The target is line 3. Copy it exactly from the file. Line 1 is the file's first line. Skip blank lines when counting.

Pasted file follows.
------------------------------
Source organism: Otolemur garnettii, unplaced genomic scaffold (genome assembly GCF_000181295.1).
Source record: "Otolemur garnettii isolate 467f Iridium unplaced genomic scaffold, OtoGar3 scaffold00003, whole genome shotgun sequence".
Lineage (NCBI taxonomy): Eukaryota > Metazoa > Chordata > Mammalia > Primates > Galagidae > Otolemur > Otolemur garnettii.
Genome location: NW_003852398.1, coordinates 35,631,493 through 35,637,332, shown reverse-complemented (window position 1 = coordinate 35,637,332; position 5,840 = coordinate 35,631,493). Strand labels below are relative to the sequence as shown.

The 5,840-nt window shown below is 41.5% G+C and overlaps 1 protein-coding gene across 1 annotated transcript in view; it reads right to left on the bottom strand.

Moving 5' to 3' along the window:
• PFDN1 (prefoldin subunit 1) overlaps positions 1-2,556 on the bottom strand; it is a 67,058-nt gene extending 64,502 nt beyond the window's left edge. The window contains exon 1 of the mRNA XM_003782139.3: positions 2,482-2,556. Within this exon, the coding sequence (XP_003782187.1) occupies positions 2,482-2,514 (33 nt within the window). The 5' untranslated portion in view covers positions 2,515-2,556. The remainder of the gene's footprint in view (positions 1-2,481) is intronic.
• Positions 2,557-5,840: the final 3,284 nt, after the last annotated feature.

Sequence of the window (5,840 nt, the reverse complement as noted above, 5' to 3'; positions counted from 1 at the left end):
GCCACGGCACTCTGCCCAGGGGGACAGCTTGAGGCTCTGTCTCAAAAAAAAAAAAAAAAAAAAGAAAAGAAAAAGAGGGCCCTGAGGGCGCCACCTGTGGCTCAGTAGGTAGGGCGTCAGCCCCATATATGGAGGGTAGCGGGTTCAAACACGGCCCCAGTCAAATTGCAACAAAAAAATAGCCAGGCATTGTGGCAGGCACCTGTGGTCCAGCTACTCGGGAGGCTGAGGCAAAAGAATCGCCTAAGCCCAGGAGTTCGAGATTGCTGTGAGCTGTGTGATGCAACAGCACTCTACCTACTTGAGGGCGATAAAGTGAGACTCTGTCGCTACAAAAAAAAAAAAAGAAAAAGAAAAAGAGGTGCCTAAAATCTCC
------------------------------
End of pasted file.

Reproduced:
Lineage (NCBI taxonomy): Eukaryota > Metazoa > Chordata > Mammalia > Primates > Galagidae > Otolemur > Otolemur garnettii.